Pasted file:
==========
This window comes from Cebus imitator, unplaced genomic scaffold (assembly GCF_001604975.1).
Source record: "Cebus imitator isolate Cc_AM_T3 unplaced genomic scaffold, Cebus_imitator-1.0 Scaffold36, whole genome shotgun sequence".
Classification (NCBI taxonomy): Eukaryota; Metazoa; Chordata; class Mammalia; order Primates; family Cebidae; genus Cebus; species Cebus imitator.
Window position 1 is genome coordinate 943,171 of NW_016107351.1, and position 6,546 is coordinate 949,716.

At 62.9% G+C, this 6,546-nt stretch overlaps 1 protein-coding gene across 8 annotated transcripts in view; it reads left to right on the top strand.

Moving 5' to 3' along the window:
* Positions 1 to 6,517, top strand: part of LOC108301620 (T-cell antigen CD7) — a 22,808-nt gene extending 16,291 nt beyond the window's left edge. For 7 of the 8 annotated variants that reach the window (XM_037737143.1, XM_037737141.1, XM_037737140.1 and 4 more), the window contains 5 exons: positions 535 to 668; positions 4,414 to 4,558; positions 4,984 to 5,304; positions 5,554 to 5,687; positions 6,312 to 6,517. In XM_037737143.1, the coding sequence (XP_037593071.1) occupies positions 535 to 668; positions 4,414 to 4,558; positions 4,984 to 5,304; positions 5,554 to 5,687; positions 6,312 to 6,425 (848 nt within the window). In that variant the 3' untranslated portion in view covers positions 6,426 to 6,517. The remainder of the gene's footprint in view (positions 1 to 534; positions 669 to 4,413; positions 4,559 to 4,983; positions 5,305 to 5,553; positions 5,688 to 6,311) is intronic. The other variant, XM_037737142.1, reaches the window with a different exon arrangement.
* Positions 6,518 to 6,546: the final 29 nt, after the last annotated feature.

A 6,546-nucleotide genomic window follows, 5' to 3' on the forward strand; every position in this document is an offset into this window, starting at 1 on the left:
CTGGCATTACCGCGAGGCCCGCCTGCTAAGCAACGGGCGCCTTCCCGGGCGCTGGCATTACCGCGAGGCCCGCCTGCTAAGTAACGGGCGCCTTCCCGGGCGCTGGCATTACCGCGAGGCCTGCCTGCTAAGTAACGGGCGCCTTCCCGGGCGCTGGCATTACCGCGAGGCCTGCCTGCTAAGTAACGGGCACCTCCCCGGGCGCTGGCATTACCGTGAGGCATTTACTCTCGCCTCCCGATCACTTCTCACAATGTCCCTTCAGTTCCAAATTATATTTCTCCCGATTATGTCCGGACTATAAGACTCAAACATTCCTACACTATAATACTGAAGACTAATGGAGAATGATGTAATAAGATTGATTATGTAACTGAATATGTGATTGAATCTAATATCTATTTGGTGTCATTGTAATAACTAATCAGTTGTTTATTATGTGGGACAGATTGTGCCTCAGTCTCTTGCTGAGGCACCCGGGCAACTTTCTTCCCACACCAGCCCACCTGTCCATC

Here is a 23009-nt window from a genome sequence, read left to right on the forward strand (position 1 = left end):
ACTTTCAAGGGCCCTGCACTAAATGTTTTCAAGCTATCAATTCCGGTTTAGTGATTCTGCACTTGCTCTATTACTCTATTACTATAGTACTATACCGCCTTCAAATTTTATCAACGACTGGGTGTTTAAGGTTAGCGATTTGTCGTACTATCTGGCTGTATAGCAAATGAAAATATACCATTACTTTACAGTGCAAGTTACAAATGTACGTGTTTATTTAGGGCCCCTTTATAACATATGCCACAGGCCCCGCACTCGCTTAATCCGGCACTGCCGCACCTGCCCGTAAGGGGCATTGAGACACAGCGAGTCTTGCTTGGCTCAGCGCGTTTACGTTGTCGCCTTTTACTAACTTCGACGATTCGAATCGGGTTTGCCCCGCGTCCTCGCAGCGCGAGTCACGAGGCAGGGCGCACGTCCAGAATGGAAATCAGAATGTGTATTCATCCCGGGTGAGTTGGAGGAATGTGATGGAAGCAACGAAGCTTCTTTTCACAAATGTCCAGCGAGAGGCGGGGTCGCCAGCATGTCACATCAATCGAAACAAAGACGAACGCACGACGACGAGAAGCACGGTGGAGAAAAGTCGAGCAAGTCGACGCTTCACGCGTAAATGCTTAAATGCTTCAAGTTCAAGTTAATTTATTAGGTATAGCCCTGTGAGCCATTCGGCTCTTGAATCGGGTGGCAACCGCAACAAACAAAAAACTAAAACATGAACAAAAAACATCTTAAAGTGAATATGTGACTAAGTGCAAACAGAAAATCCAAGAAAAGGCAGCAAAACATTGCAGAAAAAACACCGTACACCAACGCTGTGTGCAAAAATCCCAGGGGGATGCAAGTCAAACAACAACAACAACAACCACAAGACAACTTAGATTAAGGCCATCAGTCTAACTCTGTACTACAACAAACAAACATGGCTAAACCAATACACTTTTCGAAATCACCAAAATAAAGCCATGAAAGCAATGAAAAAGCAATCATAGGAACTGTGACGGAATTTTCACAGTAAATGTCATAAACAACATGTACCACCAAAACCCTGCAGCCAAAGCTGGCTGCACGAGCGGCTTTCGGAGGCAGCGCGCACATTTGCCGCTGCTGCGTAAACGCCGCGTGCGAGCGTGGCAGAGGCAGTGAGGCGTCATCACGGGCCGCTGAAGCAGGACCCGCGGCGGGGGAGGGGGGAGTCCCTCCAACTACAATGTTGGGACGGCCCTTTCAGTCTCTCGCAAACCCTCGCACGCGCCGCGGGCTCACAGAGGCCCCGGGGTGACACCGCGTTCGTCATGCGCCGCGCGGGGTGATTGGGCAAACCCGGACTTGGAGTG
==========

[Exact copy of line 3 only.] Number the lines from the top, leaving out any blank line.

Classification (NCBI taxonomy): Eukaryota; Metazoa; Chordata; class Mammalia; order Primates; family Cebidae; genus Cebus; species Cebus imitator.